Sept. 13 (Bloomberg) -- Slovakia’s economy probably will grow faster than previously predicted, helping the eastern euro-area member trim the budget deficit below the European Union’s limit this year, Finance Minister Peter Kazimir said.
The revised forecast, due to be released next week, will reflect an improvement in the entire euro area, Kazimir said without elaborating. The Slovak government predicted in June that the economy will expand 0.5 percent this year and 2.2 percent in 2014, compared with January projections of a 1.2 percent expansion in 2013 a 2.9 percent a year later.
“We are a small country fully dependent on the German engine,” Kazimir said in an interview in Vilnius, the Lithuanian capital. “Hopefully, we’ll be able to announce better growth and revenue.”
The euro-region economy’s return to growth in the second three months of 2013 following six quarters of declines has fueled exports in countries such as Slovakia. A faster expansion will make it easier for the country to meet its target of reducing the shortfall below the EU’s limit of 3 percent of gross domestic product as early as this year.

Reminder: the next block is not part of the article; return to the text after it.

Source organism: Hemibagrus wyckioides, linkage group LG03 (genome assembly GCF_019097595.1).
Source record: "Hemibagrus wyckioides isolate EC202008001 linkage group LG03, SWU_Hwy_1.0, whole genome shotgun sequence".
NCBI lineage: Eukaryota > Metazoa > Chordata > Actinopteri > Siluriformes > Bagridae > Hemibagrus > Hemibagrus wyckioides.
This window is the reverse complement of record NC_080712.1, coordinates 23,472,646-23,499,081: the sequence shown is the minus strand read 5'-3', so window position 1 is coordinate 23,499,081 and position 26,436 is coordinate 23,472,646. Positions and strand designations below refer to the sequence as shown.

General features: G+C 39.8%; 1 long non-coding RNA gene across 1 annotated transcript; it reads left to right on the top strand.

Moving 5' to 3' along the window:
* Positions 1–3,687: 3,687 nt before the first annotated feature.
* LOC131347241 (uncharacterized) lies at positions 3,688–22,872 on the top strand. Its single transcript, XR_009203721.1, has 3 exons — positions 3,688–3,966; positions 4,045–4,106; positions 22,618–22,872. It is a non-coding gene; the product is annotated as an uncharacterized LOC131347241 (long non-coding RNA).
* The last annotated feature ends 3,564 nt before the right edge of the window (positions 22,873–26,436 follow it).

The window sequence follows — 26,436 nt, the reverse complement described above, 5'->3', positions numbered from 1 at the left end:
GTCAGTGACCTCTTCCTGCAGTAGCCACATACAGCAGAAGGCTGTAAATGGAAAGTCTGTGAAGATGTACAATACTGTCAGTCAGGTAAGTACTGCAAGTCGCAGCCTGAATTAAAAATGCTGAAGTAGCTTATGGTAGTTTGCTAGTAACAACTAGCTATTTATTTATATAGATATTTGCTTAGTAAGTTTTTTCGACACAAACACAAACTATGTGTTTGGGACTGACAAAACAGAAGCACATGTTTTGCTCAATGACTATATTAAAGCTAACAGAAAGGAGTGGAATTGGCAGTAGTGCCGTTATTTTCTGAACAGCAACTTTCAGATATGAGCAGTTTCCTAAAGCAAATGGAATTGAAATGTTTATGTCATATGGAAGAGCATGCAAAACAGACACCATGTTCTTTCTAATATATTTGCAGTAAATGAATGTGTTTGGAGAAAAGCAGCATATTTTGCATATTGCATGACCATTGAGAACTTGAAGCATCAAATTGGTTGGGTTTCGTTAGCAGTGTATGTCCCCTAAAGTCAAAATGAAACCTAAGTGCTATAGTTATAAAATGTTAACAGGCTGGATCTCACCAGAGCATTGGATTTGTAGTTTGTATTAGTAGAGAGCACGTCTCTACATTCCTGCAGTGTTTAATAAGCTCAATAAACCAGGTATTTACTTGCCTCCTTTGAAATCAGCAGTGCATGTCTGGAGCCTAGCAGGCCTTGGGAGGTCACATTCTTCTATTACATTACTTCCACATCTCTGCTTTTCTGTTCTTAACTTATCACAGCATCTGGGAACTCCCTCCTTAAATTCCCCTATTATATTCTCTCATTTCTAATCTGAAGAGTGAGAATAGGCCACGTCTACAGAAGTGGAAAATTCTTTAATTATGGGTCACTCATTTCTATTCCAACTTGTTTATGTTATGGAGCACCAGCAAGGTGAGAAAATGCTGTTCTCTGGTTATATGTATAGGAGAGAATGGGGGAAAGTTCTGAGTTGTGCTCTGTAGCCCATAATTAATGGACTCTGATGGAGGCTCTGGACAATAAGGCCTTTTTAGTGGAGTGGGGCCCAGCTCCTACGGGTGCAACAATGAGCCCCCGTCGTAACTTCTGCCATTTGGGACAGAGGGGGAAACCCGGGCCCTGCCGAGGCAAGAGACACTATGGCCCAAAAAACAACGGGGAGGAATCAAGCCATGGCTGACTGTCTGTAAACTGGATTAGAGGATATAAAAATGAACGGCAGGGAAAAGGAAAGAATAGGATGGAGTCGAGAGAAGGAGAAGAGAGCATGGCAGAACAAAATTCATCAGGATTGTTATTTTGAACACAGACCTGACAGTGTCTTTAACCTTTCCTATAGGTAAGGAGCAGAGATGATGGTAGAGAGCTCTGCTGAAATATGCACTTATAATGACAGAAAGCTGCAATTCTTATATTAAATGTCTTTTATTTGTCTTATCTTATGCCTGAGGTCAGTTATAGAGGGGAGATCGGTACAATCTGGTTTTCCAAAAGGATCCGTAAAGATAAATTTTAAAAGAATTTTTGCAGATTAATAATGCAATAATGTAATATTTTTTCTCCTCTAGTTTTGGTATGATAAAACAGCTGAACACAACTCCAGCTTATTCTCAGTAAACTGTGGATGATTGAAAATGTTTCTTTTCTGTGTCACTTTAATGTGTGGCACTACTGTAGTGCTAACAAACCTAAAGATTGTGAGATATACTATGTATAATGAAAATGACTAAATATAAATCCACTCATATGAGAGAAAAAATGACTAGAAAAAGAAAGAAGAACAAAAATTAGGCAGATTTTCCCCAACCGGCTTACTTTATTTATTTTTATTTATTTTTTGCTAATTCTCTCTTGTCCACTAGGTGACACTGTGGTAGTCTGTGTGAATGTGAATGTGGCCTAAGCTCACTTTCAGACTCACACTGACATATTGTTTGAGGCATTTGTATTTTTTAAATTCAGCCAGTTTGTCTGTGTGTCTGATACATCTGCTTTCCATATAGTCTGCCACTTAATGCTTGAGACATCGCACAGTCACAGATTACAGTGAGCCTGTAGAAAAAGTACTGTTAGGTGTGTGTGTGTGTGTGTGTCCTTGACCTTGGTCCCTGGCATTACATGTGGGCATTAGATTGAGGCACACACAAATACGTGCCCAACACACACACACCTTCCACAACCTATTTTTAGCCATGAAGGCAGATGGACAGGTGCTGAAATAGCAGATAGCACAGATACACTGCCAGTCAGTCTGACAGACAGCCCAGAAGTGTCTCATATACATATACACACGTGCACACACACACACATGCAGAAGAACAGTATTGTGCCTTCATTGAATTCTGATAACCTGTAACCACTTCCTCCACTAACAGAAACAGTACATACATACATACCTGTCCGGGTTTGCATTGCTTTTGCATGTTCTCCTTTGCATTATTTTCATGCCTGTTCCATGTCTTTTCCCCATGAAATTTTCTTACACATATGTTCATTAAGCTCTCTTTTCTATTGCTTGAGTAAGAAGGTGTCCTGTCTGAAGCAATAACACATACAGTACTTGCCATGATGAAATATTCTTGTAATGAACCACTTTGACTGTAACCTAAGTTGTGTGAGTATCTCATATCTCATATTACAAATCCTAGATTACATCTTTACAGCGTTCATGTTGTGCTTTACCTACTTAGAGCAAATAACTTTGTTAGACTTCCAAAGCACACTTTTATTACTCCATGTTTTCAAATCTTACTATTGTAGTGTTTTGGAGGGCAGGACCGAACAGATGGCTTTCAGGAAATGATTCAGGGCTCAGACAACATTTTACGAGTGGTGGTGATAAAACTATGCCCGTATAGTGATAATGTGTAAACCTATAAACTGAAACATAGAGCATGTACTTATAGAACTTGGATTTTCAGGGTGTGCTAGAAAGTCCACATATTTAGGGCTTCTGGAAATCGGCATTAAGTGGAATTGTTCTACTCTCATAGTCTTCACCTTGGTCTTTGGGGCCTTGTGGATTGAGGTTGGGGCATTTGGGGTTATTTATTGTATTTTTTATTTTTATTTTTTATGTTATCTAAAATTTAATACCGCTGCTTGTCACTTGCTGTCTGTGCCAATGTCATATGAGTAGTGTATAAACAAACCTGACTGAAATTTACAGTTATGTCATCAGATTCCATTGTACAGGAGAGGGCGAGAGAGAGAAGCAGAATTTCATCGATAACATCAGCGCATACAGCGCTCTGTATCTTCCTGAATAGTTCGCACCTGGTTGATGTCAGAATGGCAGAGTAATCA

Slovakia has exceeded the EU’s budget ceiling since 2009, when the world financial crisis pushed it into a recession. Premier Robert Fico has said meeting the bloc’s fiscal rules is his administration’s priority as he wants to distance the country from ailing euro-sharing nations.
The benchmark Slovak 10-year bond yielded 2.697 percent, or 72 basis points more than similar German Bunds. The spread compares with 83 basis points for euro-area founding member Belgium, which has a better credit rating, and 460 basis points for Slovenia.
To contact the editor responsible for this story: James M. Gomez at email@example.com